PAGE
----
The PSAT has been an option for students for several years, and was often used as a primer for both the ACT and the SAT, even though the testing formats are different. Now, however, students can take the PreACT to prepare for the ACT test.
Allows For Early Practice
Taking the PreACT is a great way to get into the mindset for the actual ACT. Made up of four parts with multiple choice questions, the PreACT will cover English, Reading, Math, and Science. Practicing gives students a chance to get to know the test, as the questions, format, and scores are almost exactly the same when compared to the ACT.
Everyone is permitted to keep their booklets after the test is finished and are encouraged to go over the test to see where their strengths and weaknesses lie. Some teachers will even go over the results and questions during class. Students can then take the time between the PreACT and the ACT to improve on their weaker areas and subjects.
An Indicator of Interests
Not only will the PreACT prepare you for further testing, it can actually provide great insight into a student’s interests and strengths. This information is great for when it comes time to think about career paths or majors in college. Students should talk to their counselors about their PreACT score, report, and other grades to consider their future path.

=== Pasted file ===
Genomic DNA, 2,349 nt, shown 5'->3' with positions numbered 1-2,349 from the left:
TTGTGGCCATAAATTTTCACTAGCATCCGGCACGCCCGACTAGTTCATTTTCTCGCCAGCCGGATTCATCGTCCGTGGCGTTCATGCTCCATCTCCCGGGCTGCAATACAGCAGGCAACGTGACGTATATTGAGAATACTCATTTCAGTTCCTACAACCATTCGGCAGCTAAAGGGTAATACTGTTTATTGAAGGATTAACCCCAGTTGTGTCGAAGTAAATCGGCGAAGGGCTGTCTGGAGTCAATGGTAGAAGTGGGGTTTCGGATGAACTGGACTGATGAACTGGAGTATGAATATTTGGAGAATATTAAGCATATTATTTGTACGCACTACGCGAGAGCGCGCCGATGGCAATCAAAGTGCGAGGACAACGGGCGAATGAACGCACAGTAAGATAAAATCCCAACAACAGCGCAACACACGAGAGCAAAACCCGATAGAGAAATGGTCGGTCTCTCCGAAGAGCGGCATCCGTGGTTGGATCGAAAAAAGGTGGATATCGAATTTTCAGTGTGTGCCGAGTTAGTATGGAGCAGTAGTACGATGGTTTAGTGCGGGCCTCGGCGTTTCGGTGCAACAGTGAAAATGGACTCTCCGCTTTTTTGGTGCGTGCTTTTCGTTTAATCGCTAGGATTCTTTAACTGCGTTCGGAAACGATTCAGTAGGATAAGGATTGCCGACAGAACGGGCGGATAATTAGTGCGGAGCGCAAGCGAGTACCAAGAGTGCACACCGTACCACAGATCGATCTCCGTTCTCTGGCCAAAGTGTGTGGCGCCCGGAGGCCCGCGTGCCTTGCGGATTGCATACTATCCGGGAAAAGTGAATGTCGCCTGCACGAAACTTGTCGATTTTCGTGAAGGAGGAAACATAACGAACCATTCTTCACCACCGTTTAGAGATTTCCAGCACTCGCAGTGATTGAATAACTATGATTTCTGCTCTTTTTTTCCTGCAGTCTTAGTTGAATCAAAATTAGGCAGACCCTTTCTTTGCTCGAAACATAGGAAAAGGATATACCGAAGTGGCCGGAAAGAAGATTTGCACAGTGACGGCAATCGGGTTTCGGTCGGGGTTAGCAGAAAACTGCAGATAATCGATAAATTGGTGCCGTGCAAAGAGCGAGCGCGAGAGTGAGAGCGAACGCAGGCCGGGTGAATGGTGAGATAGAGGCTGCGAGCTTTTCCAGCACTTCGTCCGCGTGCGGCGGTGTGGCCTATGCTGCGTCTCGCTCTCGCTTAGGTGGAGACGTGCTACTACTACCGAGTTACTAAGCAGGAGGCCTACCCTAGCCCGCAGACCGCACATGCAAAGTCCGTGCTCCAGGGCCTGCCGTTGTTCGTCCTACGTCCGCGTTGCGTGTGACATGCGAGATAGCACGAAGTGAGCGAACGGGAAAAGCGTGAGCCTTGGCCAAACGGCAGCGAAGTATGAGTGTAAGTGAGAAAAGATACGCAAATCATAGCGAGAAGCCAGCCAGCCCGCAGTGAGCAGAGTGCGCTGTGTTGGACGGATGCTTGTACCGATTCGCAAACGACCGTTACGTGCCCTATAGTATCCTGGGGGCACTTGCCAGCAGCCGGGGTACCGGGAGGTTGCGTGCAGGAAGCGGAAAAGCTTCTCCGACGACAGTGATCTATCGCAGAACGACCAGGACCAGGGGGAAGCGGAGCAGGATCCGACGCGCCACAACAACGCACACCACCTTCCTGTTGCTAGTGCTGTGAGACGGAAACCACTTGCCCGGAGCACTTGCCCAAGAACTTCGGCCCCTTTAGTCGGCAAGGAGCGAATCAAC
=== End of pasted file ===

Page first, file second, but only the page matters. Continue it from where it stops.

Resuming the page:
Taking the PreACT is easy as most are administrated directly through your high school. If no date appears on your calendar, ask a counselor if the test will be provided. They are usually scheduled between September 1st and June 1st. If your school only offers the PSAT, ask if the PreACT is available through another nearby district.
When you go to take the practice test or the ACT itself, you should bring three sharpened No. 2 pencils, a watch for pacing, and erasers. A calculator is highly recommended for the math section but it is not required. Students should not bring their phones or other handheld devices to the test.
It’s important to remember to follow the directions, recheck your work, and pace yourself. If you find yourself spending too long on a certain question, skip it and come back if you have time. The PreACT is perfect for determining how much time you may need for specific subjects and give you months to improve on your recall, reading, or critical thinking skills.
Taking the PreACT can provide plenty of benefits for a student. Being prepared for the actual ACT is just the beginning. It can show where an individual’s strengths and interests lay, but also where they may need a bit more improvement, encouragement, and extra work.
Even if your school only offers the SAT, ask about the PreACT and ACT! Taking both can actually provide you with a better chance to impress your future school while also giving you the opportunity to score higher on one or the other.
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